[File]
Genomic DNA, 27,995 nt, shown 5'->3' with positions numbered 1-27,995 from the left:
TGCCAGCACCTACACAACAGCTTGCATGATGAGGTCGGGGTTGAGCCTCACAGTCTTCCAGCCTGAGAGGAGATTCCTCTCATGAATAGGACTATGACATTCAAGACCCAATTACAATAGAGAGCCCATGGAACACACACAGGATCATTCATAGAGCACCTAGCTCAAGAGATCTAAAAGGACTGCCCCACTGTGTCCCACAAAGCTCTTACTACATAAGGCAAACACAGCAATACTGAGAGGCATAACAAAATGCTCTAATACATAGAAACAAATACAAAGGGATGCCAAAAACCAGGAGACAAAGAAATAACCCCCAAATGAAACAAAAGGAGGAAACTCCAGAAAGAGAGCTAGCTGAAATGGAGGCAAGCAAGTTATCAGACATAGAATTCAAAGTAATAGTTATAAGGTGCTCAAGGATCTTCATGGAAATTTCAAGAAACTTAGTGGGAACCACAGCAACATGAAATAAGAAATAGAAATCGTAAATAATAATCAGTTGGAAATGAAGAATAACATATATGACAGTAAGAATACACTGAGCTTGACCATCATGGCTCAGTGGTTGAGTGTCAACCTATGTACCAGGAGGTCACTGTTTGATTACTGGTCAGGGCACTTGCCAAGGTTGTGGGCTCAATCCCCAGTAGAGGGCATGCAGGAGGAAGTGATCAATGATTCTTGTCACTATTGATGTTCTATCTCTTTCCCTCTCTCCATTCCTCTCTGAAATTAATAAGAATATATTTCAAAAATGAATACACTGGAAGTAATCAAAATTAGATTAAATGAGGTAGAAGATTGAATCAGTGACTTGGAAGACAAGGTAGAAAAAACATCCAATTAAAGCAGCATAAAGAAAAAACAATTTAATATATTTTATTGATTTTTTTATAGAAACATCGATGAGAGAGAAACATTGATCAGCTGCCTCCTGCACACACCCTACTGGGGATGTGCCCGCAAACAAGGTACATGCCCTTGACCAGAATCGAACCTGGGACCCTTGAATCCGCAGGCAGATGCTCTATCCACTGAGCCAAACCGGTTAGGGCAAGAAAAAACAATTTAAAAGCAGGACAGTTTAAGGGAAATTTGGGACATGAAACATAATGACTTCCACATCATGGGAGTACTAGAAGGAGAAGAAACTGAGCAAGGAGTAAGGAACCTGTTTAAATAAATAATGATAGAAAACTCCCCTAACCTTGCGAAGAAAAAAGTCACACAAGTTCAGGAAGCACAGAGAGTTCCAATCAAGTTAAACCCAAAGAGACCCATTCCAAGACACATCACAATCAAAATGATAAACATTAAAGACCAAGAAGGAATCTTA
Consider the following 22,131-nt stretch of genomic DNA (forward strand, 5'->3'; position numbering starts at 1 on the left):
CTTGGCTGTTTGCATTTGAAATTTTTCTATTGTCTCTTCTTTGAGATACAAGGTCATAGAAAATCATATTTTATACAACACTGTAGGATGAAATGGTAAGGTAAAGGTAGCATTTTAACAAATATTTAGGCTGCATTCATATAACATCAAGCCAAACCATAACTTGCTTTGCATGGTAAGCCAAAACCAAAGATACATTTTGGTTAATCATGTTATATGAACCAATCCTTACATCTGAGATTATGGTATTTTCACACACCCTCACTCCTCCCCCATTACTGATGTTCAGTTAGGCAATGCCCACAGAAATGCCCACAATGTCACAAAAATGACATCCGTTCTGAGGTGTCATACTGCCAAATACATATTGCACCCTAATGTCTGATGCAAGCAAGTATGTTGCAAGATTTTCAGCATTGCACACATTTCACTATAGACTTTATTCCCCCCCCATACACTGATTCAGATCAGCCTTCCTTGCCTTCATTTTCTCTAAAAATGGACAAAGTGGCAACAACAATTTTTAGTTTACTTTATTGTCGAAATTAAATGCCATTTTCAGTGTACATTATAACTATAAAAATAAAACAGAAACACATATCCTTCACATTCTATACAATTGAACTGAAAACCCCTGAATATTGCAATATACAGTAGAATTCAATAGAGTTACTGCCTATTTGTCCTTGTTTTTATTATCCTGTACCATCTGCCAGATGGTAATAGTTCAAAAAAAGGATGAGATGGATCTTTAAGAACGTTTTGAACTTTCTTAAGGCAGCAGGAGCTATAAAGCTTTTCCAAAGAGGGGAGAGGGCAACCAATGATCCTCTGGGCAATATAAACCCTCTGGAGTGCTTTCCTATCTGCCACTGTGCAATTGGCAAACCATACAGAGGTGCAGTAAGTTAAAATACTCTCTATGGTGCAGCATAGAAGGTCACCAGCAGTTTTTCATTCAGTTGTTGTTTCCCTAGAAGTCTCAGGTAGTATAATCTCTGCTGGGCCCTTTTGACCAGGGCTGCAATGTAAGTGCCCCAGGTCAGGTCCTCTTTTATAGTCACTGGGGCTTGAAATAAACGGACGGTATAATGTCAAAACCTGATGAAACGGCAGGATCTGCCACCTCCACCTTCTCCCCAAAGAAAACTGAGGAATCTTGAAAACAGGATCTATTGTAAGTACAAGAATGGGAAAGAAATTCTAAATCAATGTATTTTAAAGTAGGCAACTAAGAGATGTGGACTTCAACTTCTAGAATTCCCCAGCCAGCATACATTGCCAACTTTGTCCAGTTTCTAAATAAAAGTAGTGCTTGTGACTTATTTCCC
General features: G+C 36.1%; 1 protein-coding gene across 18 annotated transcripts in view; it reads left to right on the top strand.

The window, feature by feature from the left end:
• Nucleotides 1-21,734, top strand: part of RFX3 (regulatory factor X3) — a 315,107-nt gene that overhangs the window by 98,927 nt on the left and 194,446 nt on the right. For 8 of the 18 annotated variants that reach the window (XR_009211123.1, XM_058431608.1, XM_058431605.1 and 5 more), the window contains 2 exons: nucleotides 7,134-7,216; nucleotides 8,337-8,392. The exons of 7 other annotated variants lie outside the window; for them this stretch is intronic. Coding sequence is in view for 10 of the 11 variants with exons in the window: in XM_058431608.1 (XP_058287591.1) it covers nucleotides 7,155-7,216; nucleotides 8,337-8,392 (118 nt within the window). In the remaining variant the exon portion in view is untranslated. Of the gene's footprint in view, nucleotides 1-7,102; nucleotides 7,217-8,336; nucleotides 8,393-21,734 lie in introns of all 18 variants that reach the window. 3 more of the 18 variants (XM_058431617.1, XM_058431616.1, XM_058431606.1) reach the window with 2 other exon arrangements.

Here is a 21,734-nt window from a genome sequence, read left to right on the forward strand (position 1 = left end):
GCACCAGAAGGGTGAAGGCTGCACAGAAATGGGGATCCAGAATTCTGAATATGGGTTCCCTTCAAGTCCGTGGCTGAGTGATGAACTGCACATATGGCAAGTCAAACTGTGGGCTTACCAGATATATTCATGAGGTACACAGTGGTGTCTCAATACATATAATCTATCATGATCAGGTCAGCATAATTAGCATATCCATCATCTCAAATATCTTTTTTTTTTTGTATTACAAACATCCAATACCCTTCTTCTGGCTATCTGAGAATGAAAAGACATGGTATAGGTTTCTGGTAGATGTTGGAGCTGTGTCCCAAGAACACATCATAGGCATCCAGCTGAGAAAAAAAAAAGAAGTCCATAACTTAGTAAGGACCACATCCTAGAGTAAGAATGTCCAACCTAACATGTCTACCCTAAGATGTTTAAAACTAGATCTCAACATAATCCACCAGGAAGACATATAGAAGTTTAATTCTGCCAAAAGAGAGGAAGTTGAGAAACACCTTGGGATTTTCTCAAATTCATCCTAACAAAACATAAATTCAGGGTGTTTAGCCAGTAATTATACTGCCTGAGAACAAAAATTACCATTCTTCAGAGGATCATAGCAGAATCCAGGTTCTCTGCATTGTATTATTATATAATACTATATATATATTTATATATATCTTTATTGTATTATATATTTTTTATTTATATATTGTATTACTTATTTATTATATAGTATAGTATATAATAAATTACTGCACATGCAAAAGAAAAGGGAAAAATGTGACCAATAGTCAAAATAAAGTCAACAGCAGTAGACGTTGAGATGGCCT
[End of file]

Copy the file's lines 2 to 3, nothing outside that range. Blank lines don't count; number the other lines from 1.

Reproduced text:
TGCCAGCACCTACACAACAGCTTGCATGATGAGGTCGGGGTTGAGCCTCACAGTCTTCCAGCCTGAGAGGAGATTCCTCTCATGAATAGGACTATGACATTCAAGACCCAATTACAATAGAGAGCCCATGGAACACACACAGGATCATTCATAGAGCACCTAGCTCAAGAGATCTAAAAGGACTGCCCCACTGTGTCCCACAAAGCTCTTACTACATAAGGCAAACACAGCAATACTGAGAGGCATAACAAAATGCTCTAATACATAGAAACAAATACAAAGGGATGCCAAAAACCAGGAGACAAAGAAATAACCCCCAAATGAAACAAAAGGAGGAAACTCCAGAAAGAGAGCTAGCTGAAATGGAGGCAAGCAAGTTATCAGACATAGAATTCAAAGTAATAGTTATAAGGTGCTCAAGGATCTTCATGGAAATTTCAAGAAACTTAGTGGGAACCACAGCAACATGAAATAAGAAATAGAAATCGTAAATAATAATCAGTTGGAAATGAAGAATAACATATATGACAGTAAGAATACACTGAGCTTGACCATCATGGCTCAGTGGTTGAGTGTCAACCTATGTACCAGGAGGTCACTGTTTGATTACTGGTCAGGGCACTTGCCAAGGTTGTGGGCTCAATCCCCAGTAGAGGGCATGCAGGAGGAAGTGATCAATGATTCTTGTCACTATTGATGTTCTATCTCTTTCCCTCTCTCCATTCCTCTCTGAAATTAATAAGAATATATTTCAAAAATGAATACACTGGAAGTAATCAAAATTAGATTAAATGAGGTAGAAGATTGAATCAGTGACTTGGAAGACAAGGTAGAAAAAACATCCAATTAAAGCAGCATAAAGAAAAAACAATTTAATATATTTTATTGATTTTTTTATAGAAACATCGATGAGAGAGAAACATTGATCAGCTGCCTCCTGCACACACCCTACTGGGGATGTGCCCGCAAACAAGGTACATGCCCTTGACCAGAATCGAACCTGGGACCCTTGAATCCGCAGGCAGATGCTCTATCCACTGAGCCAAACCGGTTAGGGCAAGAAAAAACAATTTAAAAGCAGGACAGTTTAAGGGAAATTTGGGACATGAAACATAATGACTTCCACATCATGGGAGTACTAGAAGGAGAAGAAACTGAGCAAGGAGTAAGGAACCTGTTTAAATAAATAATGATAGAAAACTCCCCTAACCTTGCGAAGAAAAAAGTCACACAAGTTCAGGAAGCACAGAGAGTTCCAATCAAGTTAAACCCAAAGAGACCCATTCCAAGACACATCACAATCAAAATGATAAACATTAAAGACCAAGAAGGAATCTTA
Consider the following 22,131-nt stretch of genomic DNA (forward strand, 5'->3'; position numbering starts at 1 on the left):